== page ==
How to Live-Blog a Conference

By Kendra Canty, April 4, 2014

Live-blogging is becoming increasingly popular for conference coverage—and for good reason. It creates extra opportunities to include virtual attendees, provides additional exposure for an event and facilitates conversation among the audience. Communicating with off-site followers via social media has become equally widespread. If your organization has a blogging platform, task one of your staff members—a social media strategist, editor or another staff member—to live-blog the event and integrate social media into the strategy. Here’s the five-step process on how to do it:

1. Be prepared. Write posts prior to the event to let the audience know what to expect and what will be shared on the blog. Create a loose game plan for the event, including what panel sessions you want to cover. Also, know how many blog entries your team plans to post during the day. “Two to three blog posts per day is optimal,” says Hanna Aase, social media expert and founder of tech startup Wonderloop. “Minimize blogging and supplement with other social media platforms to send short, quick updates throughout the day.”

2. Utilize Twitter as a public note-taking forum for blog updates. Rehanna Jones, social media strategist for United Nations Development Programme, handles coverage of the Social Good Summit, which brings together global leaders to discuss innovation. She stresses the importance of using a conference hashtag to encourage conversation among a broader audience and promoting the hashtag well before the conference kicks off. “Always be on the lookout for what your audience is responding to,” says Jones. “For us, we found our posts about poverty and women were frequently being retweeted, so we made an effort to post often on those topics and used the hashtags #poverty and #women in addition to the conference tag #2030Now.” She also notes that posts containing percentages frequently are favorited and retweeted.

3. Create a separate but integrated photo blog using social media platforms like Instagram, Vine, Flickr and Tumblr. Don’t simply tell your audience what’s going on at the event; show them. Ben Fitch, digital photo editor for National Geographic, along with four other National Geographic photographers, used Instagram to photoblog all three days of the Social Good Summit for United Nations Foundation. “Followers seemed to really like photos of the big-name panelists, as well as behind-the-scenes images that weren’t accessible to the public,” Fitch says. For example, a black-and-white still portrait of Malala Yousafzai, renowned education activist and victim of Taliban violence, garnered 315 likes between Fitch’s personal post and UN Foundation’s regram of the image on Instagram. Fellow National Geographic photographer David Coventry says, “To save yourself valuable time, create a generic tagline that quickly explains the conference, copy and paste it to each photo, and then share your images via other platforms.” Jones says her UNDP team implemented Vine into its social strategy because of the platform’s growing popularity among millennials. A live blogger can use these apps to shoot very brief profiles of various panelists before or after they go onstage or lead breakout sessions, or conduct quick interviews with audience members and organizers about their responses to various aspects of the conference. Get creative. And again, hone posts according to what followers are responding to.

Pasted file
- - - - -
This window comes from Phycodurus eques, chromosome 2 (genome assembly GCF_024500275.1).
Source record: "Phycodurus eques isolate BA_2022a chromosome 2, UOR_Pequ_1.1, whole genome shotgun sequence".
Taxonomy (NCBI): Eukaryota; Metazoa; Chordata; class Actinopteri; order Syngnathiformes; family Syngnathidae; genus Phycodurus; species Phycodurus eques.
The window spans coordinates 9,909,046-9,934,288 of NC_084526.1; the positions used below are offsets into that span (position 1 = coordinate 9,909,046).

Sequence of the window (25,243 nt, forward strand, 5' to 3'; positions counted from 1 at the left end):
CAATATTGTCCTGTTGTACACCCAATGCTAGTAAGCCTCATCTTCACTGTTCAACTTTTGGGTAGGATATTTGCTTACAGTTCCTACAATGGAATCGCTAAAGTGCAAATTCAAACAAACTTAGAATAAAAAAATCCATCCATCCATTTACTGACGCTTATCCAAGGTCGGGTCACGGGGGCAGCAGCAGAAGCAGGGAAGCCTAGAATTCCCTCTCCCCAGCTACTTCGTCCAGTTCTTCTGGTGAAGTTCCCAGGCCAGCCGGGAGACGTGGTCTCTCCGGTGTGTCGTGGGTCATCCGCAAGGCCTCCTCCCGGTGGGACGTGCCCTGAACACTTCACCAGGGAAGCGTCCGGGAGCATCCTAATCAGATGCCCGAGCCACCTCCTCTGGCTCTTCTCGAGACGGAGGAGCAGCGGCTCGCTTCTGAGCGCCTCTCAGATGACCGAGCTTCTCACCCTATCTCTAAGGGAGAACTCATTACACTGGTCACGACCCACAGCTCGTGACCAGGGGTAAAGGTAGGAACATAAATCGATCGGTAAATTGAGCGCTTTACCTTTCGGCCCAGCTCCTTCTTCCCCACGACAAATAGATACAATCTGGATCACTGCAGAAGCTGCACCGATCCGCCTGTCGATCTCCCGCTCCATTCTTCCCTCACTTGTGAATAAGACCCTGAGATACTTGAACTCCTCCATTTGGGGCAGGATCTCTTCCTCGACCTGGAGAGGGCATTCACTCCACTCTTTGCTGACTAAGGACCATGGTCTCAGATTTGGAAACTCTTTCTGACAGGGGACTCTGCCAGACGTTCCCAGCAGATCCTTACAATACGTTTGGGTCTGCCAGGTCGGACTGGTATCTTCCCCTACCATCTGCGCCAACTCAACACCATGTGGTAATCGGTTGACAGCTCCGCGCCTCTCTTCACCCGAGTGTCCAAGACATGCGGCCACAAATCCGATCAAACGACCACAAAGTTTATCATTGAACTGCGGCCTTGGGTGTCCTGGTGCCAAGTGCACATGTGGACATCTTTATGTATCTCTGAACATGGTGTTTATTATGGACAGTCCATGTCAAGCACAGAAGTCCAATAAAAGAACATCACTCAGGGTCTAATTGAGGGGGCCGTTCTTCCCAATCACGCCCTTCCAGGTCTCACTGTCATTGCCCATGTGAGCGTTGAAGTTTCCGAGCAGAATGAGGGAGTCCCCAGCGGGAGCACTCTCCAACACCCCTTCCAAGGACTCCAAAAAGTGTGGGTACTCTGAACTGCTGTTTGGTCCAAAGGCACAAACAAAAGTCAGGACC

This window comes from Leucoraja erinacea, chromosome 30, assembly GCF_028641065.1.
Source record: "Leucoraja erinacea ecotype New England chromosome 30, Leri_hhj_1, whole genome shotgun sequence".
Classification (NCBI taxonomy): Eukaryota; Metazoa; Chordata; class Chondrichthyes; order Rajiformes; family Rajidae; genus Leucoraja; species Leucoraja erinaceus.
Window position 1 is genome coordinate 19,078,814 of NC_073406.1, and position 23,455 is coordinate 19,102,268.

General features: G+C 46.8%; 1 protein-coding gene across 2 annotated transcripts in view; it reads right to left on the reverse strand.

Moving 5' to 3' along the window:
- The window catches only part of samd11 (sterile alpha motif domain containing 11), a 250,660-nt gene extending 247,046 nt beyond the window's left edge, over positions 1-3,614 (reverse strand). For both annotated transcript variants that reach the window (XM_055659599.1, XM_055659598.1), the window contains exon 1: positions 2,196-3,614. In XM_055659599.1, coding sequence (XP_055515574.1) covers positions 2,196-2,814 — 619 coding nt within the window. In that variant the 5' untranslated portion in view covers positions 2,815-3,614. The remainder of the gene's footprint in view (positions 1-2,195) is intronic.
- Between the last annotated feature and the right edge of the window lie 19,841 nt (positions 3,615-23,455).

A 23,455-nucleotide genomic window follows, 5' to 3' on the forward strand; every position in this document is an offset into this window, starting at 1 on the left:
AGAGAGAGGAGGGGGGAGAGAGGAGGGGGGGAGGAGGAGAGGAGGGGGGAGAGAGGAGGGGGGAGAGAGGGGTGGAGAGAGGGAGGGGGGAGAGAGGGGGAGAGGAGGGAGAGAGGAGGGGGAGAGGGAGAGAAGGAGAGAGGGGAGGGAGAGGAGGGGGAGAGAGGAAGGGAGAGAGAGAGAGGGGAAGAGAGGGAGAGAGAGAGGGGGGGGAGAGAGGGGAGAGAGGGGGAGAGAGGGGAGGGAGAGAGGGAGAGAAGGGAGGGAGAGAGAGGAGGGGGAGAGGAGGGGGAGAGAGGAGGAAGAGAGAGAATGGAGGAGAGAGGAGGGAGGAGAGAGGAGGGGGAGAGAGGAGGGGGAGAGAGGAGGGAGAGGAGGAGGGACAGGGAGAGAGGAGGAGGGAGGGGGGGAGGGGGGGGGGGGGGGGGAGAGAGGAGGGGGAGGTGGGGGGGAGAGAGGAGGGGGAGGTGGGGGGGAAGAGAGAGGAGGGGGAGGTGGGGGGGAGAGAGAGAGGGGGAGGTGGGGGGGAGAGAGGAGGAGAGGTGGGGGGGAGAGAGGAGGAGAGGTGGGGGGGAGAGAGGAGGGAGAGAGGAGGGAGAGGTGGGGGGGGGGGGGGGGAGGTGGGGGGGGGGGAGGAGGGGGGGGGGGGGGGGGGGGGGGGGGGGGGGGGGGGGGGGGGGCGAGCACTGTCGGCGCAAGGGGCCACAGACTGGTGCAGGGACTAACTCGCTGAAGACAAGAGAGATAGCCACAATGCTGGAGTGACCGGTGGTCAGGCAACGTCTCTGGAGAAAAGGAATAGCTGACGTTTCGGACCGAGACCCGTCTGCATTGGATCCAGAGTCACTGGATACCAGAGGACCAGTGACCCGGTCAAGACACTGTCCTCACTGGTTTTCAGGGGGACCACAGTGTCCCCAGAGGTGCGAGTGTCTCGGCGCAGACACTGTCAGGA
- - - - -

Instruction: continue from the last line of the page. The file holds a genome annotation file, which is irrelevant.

4. Piece your public notes together. After plenty of tidbits have been posted on social media, they can be woven together appropriately through a blog post. It might be a simple recap of the day’s panel discussions; a photo-packed, behind-the-scenes look into what’s happening around the conference; or an end-of-the-day list of popular tweets that included the conference’s hashtag, like Social Good Summit employed. Think about which social posts engaged your audience most, and use that information to write a blog post. End the blog by asking followers a question: What did they find most interesting or enjoyable during the conference? What image or tweet particularly resonated with them? Emphasize that their voice is valuable by encouraging conversation.

5. Don’t underestimate the sharing power of a catchy headline. Mark Horoszowski, co-founder of the global “experteering” network MovingWorlds, stresses this point: “You have to grab your readers’ attention with your title. Information is being thrown at them constantly in all of their social network streams.” Rephrasing a ho-hum headline can dramatically affect the number of clicks a blog post receives. For example, “Highlights of This Networking Panel” can be reworded as “5 Networking Secrets That Will Transform Your Social Media Following.” People love to feel like they are being let in on secrets or tricks, so be bold and creative with the headline. A solid title is the only bridge between your blog readers and the content.

 

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